A future Goff Labour Government’s economic policy is looking to be far more centrist and understanding of business, than the Clark’/Cullen Government was.
The three key economic Ministers are PM, Finance and Economic Development. You can arguably add Commerce onto that also.
Cunliffe is no academic socialist. He has worked in business and has a Harvard MBA. His work with Boston Consulting Group would place him as a high achiever, who understands business. This does not mean business will like everything Cunliffe would do, but I doubt you will find an ideological opposition to tax cuts here.
Jones is also no socialist. Quite the contrary. He has spoken to many business audiences, and generally leaves them impressed with his ideas and analysis. He also has a successful business background.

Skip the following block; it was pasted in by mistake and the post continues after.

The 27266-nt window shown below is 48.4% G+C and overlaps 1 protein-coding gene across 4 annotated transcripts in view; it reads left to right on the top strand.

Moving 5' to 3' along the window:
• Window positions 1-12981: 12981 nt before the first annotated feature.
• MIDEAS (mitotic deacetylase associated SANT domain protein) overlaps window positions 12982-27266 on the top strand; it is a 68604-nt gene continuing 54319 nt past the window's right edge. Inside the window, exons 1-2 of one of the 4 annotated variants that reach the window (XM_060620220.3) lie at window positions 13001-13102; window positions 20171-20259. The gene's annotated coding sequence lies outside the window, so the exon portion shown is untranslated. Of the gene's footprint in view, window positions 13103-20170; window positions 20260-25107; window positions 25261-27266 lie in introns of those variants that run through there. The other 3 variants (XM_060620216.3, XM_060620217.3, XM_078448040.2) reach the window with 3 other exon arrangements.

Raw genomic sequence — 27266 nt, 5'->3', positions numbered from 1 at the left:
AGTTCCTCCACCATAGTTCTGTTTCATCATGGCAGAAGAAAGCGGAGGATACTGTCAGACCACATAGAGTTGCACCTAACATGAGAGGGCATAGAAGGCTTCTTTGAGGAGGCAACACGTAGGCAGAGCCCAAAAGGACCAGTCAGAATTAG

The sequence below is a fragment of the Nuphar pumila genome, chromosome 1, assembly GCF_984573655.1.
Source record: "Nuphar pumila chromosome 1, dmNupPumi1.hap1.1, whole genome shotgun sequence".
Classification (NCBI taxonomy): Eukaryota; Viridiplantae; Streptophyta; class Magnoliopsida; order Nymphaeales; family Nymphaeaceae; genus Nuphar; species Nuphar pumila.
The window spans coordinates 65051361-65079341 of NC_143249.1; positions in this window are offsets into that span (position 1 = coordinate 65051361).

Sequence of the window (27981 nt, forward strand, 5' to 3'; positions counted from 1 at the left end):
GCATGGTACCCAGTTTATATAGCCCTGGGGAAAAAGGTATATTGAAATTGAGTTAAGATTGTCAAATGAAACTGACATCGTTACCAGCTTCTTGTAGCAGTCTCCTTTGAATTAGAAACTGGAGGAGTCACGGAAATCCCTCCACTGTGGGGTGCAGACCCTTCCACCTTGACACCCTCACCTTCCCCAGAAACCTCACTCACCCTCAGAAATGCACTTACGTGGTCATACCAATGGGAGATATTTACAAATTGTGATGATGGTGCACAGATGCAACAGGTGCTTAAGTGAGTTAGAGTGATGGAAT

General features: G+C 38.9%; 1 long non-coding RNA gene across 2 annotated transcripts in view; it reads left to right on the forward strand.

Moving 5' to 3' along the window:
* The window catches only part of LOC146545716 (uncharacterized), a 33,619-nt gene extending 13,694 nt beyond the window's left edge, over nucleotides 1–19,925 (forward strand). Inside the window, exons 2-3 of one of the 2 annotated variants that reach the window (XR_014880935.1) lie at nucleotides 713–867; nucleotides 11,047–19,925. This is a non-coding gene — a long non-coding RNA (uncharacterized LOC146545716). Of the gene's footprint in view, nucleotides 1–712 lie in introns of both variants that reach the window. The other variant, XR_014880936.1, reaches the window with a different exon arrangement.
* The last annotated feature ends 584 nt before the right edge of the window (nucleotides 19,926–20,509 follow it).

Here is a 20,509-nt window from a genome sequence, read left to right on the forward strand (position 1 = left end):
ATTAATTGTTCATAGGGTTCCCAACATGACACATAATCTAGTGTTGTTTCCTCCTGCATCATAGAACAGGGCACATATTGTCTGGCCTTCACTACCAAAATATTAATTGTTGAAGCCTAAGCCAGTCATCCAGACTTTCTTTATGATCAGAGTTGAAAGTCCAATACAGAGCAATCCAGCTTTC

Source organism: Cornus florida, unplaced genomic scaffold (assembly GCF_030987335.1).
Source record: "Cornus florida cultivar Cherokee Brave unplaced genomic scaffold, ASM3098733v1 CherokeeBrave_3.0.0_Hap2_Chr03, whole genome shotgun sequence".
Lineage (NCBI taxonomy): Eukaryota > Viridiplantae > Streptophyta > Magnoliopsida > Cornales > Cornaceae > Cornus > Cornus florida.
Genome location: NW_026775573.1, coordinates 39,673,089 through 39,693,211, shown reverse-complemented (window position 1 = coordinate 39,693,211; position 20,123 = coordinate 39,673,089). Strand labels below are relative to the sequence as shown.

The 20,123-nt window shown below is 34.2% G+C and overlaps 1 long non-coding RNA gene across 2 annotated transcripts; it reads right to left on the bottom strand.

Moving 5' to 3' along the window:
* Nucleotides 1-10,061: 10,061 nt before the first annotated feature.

Goff is harder to pin down. He started off as a staunch socialist and then became a disciple of SIr Roger in the 1980s. He towed the line under Clark. His picks of Cunliffe and Jones for senior economic roles suggests he does deliberately want to move the party more to the centre, with a more balanced economic policy.
Dalziel continues on with Commerce. Despite her background as a union lawyer, she actually picked up a reasonable amount of praise for her work as Commerce Minister and I doubt she would fight a more moderate economic policy.
So it will be very interesting to see what alternative budgets and economic policies Labour comes up with in the next two and a half years.Tags: David Cunliffe, economic policy, Labour, Lianne Dalziel, Phil Goff, Shane Jones